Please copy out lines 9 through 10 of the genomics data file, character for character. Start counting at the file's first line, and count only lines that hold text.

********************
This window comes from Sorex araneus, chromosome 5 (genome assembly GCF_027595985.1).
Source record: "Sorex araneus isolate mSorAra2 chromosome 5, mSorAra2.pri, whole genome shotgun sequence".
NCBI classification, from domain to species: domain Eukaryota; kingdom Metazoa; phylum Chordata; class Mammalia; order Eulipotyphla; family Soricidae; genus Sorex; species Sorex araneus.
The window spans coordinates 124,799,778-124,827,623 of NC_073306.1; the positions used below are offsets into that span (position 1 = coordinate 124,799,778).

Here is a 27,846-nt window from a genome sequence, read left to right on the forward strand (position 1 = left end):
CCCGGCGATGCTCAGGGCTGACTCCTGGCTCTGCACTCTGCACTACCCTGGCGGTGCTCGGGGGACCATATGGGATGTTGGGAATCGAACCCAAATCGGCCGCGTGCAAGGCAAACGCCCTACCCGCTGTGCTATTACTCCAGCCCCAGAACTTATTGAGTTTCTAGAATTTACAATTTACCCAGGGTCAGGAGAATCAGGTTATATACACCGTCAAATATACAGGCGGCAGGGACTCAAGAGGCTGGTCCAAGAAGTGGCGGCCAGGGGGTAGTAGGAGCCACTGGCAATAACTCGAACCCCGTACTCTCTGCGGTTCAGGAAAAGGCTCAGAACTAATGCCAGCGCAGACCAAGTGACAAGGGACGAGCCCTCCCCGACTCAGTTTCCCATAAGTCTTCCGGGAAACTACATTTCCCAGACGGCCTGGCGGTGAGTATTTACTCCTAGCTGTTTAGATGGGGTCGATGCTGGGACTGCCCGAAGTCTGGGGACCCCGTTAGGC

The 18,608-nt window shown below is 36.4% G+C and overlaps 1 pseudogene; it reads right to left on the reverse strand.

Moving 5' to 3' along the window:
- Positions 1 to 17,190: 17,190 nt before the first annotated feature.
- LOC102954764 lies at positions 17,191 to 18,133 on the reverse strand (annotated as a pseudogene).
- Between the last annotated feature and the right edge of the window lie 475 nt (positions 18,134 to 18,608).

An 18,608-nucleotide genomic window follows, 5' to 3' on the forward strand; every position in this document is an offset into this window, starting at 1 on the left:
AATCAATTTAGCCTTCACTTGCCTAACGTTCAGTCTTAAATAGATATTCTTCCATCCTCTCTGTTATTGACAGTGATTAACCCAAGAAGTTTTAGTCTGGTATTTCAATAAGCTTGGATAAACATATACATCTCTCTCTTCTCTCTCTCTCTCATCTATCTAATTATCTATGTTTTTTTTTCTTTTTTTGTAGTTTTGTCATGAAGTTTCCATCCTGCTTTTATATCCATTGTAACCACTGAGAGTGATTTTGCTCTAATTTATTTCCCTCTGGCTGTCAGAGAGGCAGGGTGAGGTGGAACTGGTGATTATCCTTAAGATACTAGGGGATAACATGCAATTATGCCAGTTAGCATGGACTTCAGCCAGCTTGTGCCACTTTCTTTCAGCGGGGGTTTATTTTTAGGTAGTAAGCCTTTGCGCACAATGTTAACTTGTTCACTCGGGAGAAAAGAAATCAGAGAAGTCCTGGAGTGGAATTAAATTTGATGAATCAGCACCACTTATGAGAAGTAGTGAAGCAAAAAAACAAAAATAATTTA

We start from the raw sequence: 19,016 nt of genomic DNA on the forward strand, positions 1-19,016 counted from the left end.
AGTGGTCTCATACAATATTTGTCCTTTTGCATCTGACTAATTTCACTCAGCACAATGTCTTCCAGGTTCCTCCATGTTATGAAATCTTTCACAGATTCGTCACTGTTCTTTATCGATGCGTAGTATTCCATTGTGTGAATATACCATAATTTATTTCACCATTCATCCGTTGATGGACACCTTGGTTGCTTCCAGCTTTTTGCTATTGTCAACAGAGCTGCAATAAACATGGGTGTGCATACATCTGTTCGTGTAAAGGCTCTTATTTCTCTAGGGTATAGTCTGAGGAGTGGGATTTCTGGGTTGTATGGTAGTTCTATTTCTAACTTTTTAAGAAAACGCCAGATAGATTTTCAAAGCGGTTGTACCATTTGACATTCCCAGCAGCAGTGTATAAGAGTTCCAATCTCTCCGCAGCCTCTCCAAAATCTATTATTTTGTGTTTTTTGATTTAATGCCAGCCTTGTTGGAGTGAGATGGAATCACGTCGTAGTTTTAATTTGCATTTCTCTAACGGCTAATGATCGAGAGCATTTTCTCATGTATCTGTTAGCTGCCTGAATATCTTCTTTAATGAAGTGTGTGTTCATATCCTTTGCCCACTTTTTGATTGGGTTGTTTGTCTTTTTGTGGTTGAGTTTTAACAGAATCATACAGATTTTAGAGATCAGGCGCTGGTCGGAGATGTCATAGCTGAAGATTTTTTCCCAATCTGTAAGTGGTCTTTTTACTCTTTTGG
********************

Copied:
- Positions 1 to 17,190: 17,190 nt before the first annotated feature.
- LOC102954764 lies at positions 17,191 to 18,133 on the reverse strand (annotated as a pseudogene).